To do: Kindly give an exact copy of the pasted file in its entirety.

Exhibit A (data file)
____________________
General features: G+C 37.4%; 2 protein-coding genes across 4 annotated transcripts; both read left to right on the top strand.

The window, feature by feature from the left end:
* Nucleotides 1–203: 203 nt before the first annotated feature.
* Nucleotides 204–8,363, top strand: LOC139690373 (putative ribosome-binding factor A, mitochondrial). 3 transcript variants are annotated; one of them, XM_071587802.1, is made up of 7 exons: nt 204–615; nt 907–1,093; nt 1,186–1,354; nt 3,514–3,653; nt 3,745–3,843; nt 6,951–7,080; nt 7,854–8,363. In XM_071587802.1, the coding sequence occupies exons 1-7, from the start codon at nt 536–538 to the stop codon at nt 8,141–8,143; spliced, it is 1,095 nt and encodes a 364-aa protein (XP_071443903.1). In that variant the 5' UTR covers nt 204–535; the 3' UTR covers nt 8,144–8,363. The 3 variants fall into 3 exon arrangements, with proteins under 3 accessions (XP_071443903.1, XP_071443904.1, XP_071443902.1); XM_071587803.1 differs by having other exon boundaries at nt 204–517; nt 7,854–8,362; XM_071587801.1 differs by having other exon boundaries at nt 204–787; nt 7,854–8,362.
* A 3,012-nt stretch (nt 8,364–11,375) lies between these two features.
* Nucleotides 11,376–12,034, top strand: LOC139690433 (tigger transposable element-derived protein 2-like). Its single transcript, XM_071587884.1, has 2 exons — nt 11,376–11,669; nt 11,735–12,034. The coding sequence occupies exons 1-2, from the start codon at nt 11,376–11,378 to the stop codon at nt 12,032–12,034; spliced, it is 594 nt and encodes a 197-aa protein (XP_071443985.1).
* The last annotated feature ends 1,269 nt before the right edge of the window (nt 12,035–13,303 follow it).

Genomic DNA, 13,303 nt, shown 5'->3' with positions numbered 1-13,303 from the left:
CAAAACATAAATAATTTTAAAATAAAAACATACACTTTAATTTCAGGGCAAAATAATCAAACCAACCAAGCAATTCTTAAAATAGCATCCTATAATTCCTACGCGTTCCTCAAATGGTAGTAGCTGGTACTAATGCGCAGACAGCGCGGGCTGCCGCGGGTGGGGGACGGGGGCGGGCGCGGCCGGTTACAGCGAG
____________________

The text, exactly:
General features: G+C 37.4%; 2 protein-coding genes across 4 annotated transcripts; both read left to right on the top strand.

The window, feature by feature from the left end:
* Nucleotides 1–203: 203 nt before the first annotated feature.
* Nucleotides 204–8,363, top strand: LOC139690373 (putative ribosome-binding factor A, mitochondrial). 3 transcript variants are annotated; one of them, XM_071587802.1, is made up of 7 exons: nt 204–615; nt 907–1,093; nt 1,186–1,354; nt 3,514–3,653; nt 3,745–3,843; nt 6,951–7,080; nt 7,854–8,363. In XM_071587802.1, the coding sequence occupies exons 1-7, from the start codon at nt 536–538 to the stop codon at nt 8,141–8,143; spliced, it is 1,095 nt and encodes a 364-aa protein (XP_071443903.1). In that variant the 5' UTR covers nt 204–535; the 3' UTR covers nt 8,144–8,363. The 3 variants fall into 3 exon arrangements, with proteins under 3 accessions (XP_071443903.1, XP_071443904.1, XP_071443902.1); XM_071587803.1 differs by having other exon boundaries at nt 204–517; nt 7,854–8,362; XM_071587801.1 differs by having other exon boundaries at nt 204–787; nt 7,854–8,362.
* A 3,012-nt stretch (nt 8,364–11,375) lies between these two features.
* Nucleotides 11,376–12,034, top strand: LOC139690433 (tigger transposable element-derived protein 2-like). Its single transcript, XM_071587884.1, has 2 exons — nt 11,376–11,669; nt 11,735–12,034. The coding sequence occupies exons 1-2, from the start codon at nt 11,376–11,378 to the stop codon at nt 12,032–12,034; spliced, it is 594 nt and encodes a 197-aa protein (XP_071443985.1).
* The last annotated feature ends 1,269 nt before the right edge of the window (nt 12,035–13,303 follow it).

Genomic DNA, 13,303 nt, shown 5'->3' with positions numbered 1-13,303 from the left:
CAAAACATAAATAATTTTAAAATAAAAACATACACTTTAATTTCAGGGCAAAATAATCAAACCAACCAAGCAATTCTTAAAATAGCATCCTATAATTCCTACGCGTTCCTCAAATGGTAGTAGCTGGTACTAATGCGCAGACAGCGCGGGCTGCCGCGGGTGGGGGACGGGGGCGGGCGCGGCCGGTTACAGCGAG